Shearer's status is Newcastle's problem - Gullit
Former Newcastle manager Ruud Gullit insists little has changed since he left St James' Park and believes the difficulties caused by Alan Shearer's stature on Tyneside are still hampering the club's progress.
The former European footballer of the year was appointed manager of the Magpies in August 1998 and famously vowed to bring 'sexy football' to Magpies fans, taking the club to an FA Cup final in his first season where they lost 2-0 to Manchester United.
However, the following season saw the Tyneside club take just one point from their first four league games before Gullit chose to drop Shearer - a Geordie hero - for the St James' Park derby with local rivals Sunderland.
Shearer made a 72nd-minute appearance from the substitutes' bench but he could not help the Magpies from slipping to a 2-1 defeat.
Gullit resigned but the 43-year-old insists the lack of progress since his departure is proof he would not have been allowed to develop the club as he would have wished.
The former Chelsea and Feyenoord boss told Four Four Two magazine: 'I still think I made the right decision. Look at the way things have developed.
'It's still the same situation. I spoke to fans on the radio recently and asked if it had improved since I left.
'They said no, so maybe I was right. The coaches since me have tried to do the same thing and they couldn't because he is so beloved there.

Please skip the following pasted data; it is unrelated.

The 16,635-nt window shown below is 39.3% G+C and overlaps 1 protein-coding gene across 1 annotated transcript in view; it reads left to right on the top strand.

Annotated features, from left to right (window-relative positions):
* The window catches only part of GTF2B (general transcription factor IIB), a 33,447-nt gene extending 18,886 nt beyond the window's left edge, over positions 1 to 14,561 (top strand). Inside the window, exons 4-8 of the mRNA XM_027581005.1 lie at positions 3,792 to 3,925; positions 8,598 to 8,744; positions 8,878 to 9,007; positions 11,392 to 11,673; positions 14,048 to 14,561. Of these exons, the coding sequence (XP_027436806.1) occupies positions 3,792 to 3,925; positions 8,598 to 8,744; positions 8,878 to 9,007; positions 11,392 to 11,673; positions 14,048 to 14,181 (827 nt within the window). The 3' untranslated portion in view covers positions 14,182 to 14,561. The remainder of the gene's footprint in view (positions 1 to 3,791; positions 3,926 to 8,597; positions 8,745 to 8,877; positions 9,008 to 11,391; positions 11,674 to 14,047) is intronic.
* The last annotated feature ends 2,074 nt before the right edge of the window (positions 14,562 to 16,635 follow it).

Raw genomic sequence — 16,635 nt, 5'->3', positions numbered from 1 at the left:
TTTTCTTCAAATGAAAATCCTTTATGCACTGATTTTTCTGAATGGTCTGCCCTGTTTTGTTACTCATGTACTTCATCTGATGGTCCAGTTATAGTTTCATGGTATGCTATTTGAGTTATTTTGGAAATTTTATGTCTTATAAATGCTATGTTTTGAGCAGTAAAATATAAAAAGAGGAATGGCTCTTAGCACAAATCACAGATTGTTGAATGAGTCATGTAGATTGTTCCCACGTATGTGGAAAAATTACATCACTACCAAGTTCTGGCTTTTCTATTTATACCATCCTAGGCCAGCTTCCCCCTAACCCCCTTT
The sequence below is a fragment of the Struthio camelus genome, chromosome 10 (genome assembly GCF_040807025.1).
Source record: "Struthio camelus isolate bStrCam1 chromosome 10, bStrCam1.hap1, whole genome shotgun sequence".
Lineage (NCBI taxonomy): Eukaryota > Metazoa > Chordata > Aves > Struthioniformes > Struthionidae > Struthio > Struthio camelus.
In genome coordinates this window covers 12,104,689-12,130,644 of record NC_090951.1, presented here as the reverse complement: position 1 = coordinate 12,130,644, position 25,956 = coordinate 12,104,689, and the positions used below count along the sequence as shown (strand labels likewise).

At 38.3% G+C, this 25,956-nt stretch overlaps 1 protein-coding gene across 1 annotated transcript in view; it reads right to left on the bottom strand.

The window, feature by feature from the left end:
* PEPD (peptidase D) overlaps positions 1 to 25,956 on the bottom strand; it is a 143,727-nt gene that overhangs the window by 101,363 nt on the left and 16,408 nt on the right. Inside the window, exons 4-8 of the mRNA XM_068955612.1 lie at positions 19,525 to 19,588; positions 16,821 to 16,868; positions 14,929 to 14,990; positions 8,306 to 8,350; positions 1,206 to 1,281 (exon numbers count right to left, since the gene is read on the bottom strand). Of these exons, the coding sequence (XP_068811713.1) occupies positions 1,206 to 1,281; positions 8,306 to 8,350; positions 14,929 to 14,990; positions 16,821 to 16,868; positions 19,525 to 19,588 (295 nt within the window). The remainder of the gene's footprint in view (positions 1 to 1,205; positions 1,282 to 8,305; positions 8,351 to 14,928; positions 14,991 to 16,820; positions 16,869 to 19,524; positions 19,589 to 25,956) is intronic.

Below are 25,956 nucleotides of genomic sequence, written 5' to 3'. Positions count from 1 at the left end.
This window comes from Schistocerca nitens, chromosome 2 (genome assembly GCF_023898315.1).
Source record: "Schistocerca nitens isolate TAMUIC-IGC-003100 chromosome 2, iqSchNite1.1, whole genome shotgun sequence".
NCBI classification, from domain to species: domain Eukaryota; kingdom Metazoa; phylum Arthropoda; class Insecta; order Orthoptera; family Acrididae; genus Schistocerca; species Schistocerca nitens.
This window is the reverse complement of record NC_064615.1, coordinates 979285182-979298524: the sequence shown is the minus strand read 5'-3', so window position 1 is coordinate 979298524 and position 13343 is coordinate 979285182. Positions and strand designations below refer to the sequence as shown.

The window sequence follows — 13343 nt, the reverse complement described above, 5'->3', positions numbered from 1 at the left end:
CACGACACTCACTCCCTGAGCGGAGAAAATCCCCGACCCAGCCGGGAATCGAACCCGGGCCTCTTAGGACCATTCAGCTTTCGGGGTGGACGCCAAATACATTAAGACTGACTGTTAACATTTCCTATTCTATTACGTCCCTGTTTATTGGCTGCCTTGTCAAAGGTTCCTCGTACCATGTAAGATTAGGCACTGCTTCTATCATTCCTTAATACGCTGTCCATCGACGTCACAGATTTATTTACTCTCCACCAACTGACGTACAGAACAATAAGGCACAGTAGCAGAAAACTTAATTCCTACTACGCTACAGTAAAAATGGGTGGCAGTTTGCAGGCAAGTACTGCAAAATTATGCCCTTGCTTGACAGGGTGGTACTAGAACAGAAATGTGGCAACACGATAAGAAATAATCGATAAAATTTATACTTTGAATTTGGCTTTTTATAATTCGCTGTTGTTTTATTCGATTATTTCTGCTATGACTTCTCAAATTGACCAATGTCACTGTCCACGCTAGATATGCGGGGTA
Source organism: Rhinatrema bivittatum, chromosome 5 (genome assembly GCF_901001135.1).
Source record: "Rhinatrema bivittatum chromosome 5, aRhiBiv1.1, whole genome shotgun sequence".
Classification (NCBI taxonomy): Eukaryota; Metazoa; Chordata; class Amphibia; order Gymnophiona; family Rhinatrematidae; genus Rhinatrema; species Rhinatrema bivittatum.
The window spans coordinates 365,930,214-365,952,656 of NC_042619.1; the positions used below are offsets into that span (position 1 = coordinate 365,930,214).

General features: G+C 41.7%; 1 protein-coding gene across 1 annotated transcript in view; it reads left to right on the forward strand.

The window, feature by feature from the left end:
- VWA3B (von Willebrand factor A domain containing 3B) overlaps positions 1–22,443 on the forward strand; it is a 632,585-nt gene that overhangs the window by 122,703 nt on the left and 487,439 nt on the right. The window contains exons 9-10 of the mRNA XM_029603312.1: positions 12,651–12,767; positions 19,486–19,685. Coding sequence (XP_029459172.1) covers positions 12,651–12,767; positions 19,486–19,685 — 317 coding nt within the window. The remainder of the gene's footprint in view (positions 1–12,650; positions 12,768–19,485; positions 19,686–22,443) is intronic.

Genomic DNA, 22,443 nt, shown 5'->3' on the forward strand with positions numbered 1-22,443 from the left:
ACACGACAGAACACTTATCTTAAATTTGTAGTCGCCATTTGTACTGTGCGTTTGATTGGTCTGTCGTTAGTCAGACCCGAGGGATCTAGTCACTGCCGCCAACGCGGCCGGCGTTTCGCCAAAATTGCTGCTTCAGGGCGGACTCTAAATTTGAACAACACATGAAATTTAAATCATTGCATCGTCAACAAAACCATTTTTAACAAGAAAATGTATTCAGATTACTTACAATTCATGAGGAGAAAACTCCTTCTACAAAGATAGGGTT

'That is why I thought `I cannot change this, it's better for me to go'. I'm sitting here now and I know I was right. It was six or seven years ago and nothing has changed. Nobody can prove I was wrong.'
Instead Gullit believes there is an urgent need for change at Newcastle if they are not to stagnate further and compared their current fortunes, which sees them hovering just seven points above the relegation zone, to that of under-performing Spanish giants Real Madrid.
'Sometimes there is a pattern at a club and you have to have fresh blood. The same thing is happening at Real Madrid now - you need hungry players or it gets stale; they're comfortable, they get money, but are they hungry?
'The chairman didn't want me to leave because he knew I was right. I had an honest relationship with him; I said, `I can't change that and you can't because you have a lot of problems. I don't need the money, I'll just go.'
'It's not just about Alan Shearer; if you want to change things you need backing but if that will hurt a lot of people it's better you go.
'I know I made the right choice even though I didn't want to go.
'I had a good time there, the fans were great, everything was great.'